[Bytown Gazette]

Departure of the General - On Tuesday evening last Lieutenant General Sir Benjamin D'Urban, Commander of the Forces in Canada, after doing his official business in Kingston, left for Toronto, in H.M. Steamer Cherokee, Com. Fowell. This is legitimate. The Cherokee is idle in port, and it is but exercising her officers and crew to be put to do some ordinary duty. All the journey costs the Government is a few bushels of coal.

p.3 The Dallas, U.S. Navy, came down through the Lachine Canal to this port on Saturday afternoon, and the Jefferson arrived yesterday. We understand that they will remain here some weeks. They are small iron steamers, neither of them remarkably neat looking craft. [Pilot]

Grafton Harbour is to be made a port of entry and clearance; some tolls have been reduced on St. Lawrence and Welland canals. [Official Gazette]

Kingston Marine List.

Vessels Arrived in Port.

July 4th - Str. City of Kingston, Montreal, 100 passengers.

Str. Prince of Wales, Picton, gen. cargo.

5th - Str. Commerce, Port Stanley, gen. cargo.

Schr. Clyde, Hamilton, 569 bbls. flour, 25 do. high wines, 3 do. ashes, Macpherson & Crane; 160 bbls. flour, J.H. Greer & Co.; 357 bls. flour, H. & S. Jones; 6 kgs. butter, Hooker & Henderson.

7th - Brig Liverpool, Port Dalhousie, 200 pcs. oak, Calvin, Cook & Co.

Str. Prince of Wales, Belleville, gen. cargo.

Str. Passport, Montreal, passengers and freight.

Str. Canada, Montreal, passengers and baggage.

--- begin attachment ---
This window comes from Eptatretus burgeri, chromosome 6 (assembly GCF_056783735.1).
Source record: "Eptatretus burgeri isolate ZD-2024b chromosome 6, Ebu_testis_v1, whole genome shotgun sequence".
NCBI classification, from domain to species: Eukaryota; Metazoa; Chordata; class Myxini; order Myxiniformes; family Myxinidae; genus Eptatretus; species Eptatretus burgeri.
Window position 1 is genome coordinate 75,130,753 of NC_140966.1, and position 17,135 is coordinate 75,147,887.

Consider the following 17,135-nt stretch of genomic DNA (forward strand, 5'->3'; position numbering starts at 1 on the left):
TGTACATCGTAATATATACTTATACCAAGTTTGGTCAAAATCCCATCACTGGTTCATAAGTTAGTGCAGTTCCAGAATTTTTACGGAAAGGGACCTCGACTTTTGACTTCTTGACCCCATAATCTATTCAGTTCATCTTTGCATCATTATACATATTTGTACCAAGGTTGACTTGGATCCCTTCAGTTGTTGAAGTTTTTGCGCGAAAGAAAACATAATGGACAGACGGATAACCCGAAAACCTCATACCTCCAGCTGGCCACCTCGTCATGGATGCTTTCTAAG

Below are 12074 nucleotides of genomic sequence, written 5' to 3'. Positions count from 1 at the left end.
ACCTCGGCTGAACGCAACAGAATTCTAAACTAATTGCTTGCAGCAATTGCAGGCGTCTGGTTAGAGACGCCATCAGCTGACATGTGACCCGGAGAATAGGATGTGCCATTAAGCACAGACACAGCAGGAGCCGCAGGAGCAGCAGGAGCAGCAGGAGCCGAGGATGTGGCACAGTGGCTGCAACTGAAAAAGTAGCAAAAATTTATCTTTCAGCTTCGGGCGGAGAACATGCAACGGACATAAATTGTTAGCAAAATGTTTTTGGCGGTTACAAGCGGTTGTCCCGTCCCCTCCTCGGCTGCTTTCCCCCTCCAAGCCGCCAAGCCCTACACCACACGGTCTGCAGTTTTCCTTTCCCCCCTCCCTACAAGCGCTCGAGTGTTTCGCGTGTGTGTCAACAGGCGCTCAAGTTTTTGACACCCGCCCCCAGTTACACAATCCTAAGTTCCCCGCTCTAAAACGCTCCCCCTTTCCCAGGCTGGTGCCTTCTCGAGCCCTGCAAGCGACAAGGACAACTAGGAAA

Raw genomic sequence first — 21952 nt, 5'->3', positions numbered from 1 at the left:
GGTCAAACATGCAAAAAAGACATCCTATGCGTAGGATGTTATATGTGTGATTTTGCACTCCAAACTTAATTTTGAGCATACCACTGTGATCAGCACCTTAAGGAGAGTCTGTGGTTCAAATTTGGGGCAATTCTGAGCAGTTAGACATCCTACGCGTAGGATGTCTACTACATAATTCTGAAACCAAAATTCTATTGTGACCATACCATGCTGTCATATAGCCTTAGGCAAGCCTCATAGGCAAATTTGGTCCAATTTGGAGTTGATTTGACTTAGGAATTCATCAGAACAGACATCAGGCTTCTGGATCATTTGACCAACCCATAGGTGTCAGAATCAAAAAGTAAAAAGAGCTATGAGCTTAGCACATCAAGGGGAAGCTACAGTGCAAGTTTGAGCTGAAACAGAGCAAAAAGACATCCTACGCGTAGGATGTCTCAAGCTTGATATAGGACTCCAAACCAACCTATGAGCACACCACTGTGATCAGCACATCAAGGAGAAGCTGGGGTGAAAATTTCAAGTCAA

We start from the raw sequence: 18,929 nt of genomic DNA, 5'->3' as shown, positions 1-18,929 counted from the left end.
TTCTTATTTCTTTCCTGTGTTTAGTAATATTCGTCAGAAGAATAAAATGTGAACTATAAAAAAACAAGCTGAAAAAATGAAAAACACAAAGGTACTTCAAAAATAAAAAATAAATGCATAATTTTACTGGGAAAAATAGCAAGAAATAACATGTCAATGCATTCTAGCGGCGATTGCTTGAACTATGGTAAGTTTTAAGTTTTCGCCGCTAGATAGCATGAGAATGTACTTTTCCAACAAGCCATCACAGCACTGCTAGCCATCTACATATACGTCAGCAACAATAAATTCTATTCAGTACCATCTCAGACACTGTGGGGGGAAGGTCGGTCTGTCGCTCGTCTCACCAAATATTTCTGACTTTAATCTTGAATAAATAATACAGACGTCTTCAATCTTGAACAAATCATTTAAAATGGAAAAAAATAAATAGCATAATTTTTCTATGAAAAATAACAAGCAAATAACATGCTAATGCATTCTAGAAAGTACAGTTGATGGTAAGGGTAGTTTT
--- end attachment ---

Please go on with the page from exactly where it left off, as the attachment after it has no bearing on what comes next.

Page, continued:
Str. Adventure, Port Sinclair, emigrants and merchandise.

Str. Queen Victoria, Belleville, gen. cargo.

Wanted To Charter - .....tenders to deliver supplies at the following Lighthouses:

Lake Ontario - Nine Mile Point, False Ducks, Point Peter, Presquisle, Gull Island, Whitby Harbor, Gibralter Point, Queen's Wharf, Toronto, Oakville, Burlington Bay Canal, and Port Dalhousie.

Lake Erie - Port Maitland, Mohawk Island, Port Dover, Long Point, Long Point Lightship, Port Burwell, Port Stanley, Rondeau and Pelee Island.

Detroit River - Bois Blanc.

Lake St. Clair - River Thames.

Department of Public Works, June 26th.

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July 8, 1848
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Rick Neilson
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Public domain: Copyright has expired according to the applicable Canadian or American laws. No restrictions on use.
Maritime History of the Great Lakes
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British Whig (Kingston, ON), July 8, 1848